Time-travel plot has a feeling of deja vu

Staff WriterMarch 4, 2005 

Adrien Brody is a Gulf War vet framed for murder, locked in an asylum and visiting the future.

During the making of "The Jacket," somebody at some point had to have told director John Maybury, Y'know, this is a lot like "12 Monkeys."

Come on, somebody had to have said it. This film, which has Oscar-winner Adrien Brody land in a mental institution and travel into the future, shares a lot with Terry Gilliam's 1995 post-apocalyptic fantasy, which has Bruce Willis travel back to the past and land in a mental institution.

The truth is, "The Jacket" may remind you of many movies, from Sam Fuller's 1963 B-movie "Shock Corridor" to last year's dreadful Ashton Kutcher vehicle "The Butterfly Effect." It also might remind you of "La Jetee," the 1962 French short that was remade as "12 Monkeys." It's like a cinematic pop quiz: During every scene, there should be a message that pops up on the screen saying, "Now which movie does this scene remind you of?"

Brody is Jack Starks, a Gulf War vet who narrowly escaped death -- he took a cap to the head -- only to return home and get framed for killing a cop while hitchhiking in Vermont. He's sentenced to an insane asylum, where a rogue doctor (Kris Kristofferson) goes about "rehabilitating" him by injecting him full of drugs, strapping him in a straitjacket and leaving him in a morgue drawer.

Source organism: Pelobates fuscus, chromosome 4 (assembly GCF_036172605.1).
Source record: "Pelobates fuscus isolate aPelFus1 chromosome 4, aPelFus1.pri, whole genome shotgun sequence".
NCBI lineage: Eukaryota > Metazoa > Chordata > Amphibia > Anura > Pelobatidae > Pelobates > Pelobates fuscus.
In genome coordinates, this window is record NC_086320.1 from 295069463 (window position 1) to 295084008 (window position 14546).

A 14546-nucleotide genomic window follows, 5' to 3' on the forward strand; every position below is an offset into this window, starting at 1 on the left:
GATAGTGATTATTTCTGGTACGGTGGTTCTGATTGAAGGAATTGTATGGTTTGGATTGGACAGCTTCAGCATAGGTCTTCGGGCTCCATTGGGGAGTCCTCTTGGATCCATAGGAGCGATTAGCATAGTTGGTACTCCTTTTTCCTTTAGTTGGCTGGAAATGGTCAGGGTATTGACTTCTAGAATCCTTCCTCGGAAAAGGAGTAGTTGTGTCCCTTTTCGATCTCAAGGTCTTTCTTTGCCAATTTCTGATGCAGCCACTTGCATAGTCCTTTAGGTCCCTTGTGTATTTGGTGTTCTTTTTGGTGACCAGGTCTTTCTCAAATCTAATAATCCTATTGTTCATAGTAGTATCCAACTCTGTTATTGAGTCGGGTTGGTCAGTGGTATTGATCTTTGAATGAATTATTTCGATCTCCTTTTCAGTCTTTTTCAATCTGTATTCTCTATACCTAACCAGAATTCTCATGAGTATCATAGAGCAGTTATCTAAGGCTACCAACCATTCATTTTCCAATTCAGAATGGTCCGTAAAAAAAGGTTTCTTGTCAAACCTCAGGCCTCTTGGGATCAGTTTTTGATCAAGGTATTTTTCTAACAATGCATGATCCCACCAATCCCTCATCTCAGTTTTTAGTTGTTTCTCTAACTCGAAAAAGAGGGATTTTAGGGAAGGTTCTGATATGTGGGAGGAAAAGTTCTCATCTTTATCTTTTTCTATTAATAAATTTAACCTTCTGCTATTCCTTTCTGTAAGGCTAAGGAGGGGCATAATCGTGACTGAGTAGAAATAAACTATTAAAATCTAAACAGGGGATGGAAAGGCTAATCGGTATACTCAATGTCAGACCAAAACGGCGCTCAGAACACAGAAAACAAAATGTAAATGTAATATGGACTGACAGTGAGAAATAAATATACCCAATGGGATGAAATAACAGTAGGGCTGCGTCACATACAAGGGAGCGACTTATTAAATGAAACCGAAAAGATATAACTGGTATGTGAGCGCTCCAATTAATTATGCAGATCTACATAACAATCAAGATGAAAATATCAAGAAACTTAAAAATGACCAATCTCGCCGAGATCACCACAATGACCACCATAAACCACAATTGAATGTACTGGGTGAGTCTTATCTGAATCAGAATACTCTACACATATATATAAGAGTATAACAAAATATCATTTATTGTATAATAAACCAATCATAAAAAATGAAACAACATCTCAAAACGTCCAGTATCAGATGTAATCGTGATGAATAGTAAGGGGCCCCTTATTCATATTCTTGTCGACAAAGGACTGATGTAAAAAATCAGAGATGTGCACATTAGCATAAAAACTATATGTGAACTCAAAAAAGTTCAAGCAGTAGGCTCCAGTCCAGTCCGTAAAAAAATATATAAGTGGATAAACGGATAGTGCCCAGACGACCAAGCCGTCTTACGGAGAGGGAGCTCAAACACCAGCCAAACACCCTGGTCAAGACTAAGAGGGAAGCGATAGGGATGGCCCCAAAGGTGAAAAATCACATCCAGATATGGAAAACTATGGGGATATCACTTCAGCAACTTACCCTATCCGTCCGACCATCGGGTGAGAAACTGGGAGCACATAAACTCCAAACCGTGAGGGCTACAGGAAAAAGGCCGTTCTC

Through the magic of movies, once he's in the drawer, Starks gets transported into the future. He meets up with Jackie (Keira Knightley, complete with a boozy, American accent), the cynical, adult version of the sweet, young girl he met while hitchhiking back in 1992. She eventually informs our protagonist of two things: The year is 2007, and he's supposed to be dead. Of course, this sends him into investigation mode, finding out more about his death in the future so he can go back to the past and prevent it -- while freaking out a whole lot of people in the process.

It's unfortunate that "The Jacket" is such a Frankenstein monster of a movie, especially since the cast, which also includes Jennifer Jason Leigh as a caring doctor and Daniel Craig as a motor-mouthed inmate, acts as though they are in something original. Just like the article of clothing this movie is centered on, "The Jacket" may be snug and familiar, but it's still something you've slipped into too many times.

Staff writer Craig D. Lindsey can be reached at 829-4760 or clindsey@newsobserver.com.

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